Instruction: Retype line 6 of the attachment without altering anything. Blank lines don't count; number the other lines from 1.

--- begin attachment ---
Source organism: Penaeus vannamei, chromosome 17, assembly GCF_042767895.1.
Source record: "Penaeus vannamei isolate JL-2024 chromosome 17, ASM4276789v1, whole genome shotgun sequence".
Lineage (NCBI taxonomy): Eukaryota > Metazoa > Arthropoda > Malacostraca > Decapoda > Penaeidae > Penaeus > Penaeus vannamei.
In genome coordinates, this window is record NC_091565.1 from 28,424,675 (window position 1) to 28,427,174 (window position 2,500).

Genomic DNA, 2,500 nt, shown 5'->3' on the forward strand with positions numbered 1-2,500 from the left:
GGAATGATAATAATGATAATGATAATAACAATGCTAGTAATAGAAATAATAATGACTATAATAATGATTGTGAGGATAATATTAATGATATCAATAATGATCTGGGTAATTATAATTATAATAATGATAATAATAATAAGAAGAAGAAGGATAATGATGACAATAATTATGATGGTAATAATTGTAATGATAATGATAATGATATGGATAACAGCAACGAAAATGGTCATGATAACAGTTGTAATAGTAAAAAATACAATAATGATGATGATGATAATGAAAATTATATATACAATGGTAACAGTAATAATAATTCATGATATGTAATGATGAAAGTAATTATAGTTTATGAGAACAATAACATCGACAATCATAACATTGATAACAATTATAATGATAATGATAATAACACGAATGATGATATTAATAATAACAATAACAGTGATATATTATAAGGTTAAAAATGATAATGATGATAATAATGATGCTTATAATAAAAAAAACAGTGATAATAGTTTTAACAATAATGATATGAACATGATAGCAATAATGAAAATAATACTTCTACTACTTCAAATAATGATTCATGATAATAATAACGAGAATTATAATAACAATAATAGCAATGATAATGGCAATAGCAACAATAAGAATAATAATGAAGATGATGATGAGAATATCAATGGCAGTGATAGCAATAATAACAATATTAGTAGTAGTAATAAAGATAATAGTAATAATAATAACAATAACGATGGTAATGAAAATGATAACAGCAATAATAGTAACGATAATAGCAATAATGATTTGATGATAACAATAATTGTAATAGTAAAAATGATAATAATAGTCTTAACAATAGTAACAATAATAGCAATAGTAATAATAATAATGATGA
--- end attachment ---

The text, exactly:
GGAATGATAATAATGATAATGATAATAACAATGCTAGTAATAGAAATAATAATGACTATAATAATGATTGTGAGGATAATATTAATGATATCAATAATGATCTGGGTAATTATAATTATAATAATGATAATAATAATAAGAAGAAGAAGGATAATGATGACAATAATTATGATGGTAATAATTGTAATGATAATGATAATGATATGGATAACAGCAACGAAAATGGTCATGATAACAGTTGTAATAGTAAAAAATACAATAATGATGATGATGATAATGAAAATTATATATACAATGGTAACAGTAATAATAATTCATGATATGTAATGATGAAAGTAATTATAGTTTATGAGAACAATAACATCGACAATCATAACATTGATAACAATTATAATGATAATGATAATAACACGAATGATGATATTAATAATAACAATAACAGTGATATATTATAAGGTTAAAAATGATAATGATGATAATAATGATGCTTATAATAAAAAAAACAGTGATAATAGTTTTAACAATAATGATATGAACATGATAGCAATAATGAAAATAATACTTCTACTACTTCAAATAATGATTCATGATAATAATAACGAGAATTATAATAACAATAATAGCAATGATAATGGCAATAGCAACAATAAGAATAATAATGAAGATGATGATGAGAATATCAATGGCAGTGATAGCAATAATAACAATATTAGTAGTAGTAATAAAGATAATAGTAATAATAATAACAATAACGATGGTAATGAAAATGATAACAGCAATAATAGTAACGATAATAGCAATAATGATTTGATGATAACAATAATTGTAATAGTAAAAATGATAATAATAGTCTTAACAATAGTAACAATAATAGCAATAGTAATAATAATAATGATGA